2010 - Berlin - Germany

PAGE 2010: Methodology- Other topics
Vikram Sinha

Interactive Simulation and Visualization of Drug/Disease Models

Michael Heathman (1), Donald Jennings (1), and Bernett Lee (2)

(1) Eli Lilly and Company, Indianapolis, Indiana, USA; (2) Lilly Singapore Center for Drug Discovery, Republic of Singapore

Objectives: Drug/disease modeling enables quantitative decision making in the drug development process, through codification of scientific information about disease states, comparators, and new molecular entities.  Model-based simulations are a powerful tool to leverage this information, facilitating open discussion with clinicians and other key members of the drug-development team.  Unfortunately, the ability to answer clinically relevant questions is impeded by the complexity of the simulation process, and the long turnaround time required to conduct large-scale simulations. 
To address this problem we have undertaken the development of an interactive system for simulation and visualization of drug/disease models.

Methods: The system was designed to include the following capabilities:
1. A standardized model-specification language, compatible with mixed effect models developed in common software packages.
2. An interface which allows user input of model parameters, drug properties, and patient characteristics.
3. A real-time simulation engine, designed to generate virtual patients and/or study data in a parallel fashion on a cluster of networked computers.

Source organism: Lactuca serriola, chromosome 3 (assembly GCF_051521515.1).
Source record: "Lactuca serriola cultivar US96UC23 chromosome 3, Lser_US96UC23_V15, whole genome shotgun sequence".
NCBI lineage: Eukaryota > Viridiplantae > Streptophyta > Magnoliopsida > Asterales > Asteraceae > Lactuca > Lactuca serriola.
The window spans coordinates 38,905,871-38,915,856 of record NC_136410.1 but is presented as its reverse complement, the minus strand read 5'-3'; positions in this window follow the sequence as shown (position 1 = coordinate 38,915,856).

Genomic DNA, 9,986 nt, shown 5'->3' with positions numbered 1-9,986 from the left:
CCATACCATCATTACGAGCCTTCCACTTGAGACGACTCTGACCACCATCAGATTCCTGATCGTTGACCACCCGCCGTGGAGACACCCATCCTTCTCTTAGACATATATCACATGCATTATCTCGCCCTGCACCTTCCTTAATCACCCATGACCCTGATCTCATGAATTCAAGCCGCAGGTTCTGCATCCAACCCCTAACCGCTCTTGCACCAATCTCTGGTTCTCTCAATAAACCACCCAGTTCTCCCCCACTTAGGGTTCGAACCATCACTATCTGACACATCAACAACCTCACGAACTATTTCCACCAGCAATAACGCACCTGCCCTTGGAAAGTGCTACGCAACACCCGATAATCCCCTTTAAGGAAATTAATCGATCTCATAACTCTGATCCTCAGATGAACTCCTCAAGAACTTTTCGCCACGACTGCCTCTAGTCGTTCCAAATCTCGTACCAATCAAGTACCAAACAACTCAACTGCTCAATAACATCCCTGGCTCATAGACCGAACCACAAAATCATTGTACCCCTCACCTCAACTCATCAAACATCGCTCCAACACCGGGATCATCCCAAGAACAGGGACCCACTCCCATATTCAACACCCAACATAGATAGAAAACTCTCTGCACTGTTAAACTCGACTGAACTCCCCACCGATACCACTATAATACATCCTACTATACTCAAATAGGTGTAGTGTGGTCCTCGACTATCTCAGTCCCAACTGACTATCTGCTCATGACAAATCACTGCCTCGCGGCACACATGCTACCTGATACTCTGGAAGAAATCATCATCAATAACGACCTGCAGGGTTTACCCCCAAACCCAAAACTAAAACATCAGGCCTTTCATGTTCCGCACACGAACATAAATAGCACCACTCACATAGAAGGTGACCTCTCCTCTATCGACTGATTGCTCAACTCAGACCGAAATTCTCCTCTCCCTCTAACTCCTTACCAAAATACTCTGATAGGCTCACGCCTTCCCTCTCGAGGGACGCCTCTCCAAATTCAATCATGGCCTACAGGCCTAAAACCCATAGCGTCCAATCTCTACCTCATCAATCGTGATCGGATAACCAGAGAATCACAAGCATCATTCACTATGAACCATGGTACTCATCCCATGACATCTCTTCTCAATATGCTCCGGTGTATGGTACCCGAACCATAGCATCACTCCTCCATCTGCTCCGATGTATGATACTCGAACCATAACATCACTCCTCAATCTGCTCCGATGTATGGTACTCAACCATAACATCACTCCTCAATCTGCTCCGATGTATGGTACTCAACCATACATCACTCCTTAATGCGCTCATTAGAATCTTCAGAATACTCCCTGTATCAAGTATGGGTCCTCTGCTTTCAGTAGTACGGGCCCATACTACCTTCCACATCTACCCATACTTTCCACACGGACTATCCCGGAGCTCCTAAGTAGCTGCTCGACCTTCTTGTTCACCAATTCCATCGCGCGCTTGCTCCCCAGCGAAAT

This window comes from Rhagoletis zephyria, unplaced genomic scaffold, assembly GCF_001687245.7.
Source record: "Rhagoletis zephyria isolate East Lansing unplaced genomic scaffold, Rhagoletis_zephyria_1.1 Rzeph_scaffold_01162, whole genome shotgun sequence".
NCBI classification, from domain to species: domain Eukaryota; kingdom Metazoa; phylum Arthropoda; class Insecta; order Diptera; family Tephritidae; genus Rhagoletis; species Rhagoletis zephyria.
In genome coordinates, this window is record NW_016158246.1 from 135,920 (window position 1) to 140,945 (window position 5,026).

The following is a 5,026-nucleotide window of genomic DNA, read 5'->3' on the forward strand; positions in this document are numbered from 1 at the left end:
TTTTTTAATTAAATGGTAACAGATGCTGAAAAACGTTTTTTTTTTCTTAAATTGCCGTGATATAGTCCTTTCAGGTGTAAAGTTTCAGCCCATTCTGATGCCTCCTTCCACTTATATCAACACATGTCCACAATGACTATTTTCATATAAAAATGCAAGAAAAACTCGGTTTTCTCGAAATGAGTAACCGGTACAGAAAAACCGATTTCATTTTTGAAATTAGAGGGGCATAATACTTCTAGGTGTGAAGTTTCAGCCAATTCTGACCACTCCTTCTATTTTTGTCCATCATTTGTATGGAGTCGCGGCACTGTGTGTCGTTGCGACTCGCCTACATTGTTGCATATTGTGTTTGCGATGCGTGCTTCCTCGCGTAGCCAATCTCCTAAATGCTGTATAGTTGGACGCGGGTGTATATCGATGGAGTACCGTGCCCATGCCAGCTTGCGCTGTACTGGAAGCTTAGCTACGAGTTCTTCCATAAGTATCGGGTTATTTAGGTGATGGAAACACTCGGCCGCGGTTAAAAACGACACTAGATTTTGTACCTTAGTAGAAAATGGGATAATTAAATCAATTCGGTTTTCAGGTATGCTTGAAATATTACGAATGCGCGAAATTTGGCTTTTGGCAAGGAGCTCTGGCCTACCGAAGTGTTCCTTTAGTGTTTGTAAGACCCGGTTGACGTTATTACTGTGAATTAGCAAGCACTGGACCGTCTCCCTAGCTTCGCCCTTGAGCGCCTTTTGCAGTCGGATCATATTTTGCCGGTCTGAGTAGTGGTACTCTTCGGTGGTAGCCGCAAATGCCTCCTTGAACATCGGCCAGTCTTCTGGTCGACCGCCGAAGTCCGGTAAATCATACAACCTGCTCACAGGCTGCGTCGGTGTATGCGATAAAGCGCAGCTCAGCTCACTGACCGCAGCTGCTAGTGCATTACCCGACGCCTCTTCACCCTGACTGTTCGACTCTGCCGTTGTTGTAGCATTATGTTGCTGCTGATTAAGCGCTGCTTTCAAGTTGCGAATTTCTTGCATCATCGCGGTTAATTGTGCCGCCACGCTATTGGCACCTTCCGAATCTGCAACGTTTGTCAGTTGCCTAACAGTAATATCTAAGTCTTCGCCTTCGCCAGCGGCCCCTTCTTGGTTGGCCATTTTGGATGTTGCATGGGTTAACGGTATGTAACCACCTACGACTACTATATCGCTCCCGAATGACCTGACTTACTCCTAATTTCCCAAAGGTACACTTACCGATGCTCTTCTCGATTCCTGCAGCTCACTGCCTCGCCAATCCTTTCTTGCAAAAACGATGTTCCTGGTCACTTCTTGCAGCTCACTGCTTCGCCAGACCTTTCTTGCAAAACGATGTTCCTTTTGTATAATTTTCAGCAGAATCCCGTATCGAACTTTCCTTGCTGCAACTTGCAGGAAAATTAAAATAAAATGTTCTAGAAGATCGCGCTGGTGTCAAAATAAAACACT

4. An interface for visualization of simulation results, calculation of summary statistics, and output of virtual patients for further analysis in other statistical software.

Results: An interactive environment for simulation and visualization from drug/disease models has been implemented at Lilly.  Model specification is performed using a library of standardized R functions, while a graphical interface allows specification of simulation parameters and job submission to the simulation engine.  A custom interface for visualization of these results has been developed using TIBCO Spotfire®, allowing quick and easy analysis of simulation output.

Conclusions: This system achieves two key objectives: (1) generation of simulation results on timescales that support real-time collaborative analysis, and (2) expansion of simulation capability to a broader non-technical audience for increased exploration of drug/disease models.  The resulting knowledge supports decision-making related to compound selection, dose selection, and study design optimization.

Reference: PAGE 19 (2010) Abstr 1725 [www.page-meeting.org/?abstract=1725]
Poster: Methodology- Other topics
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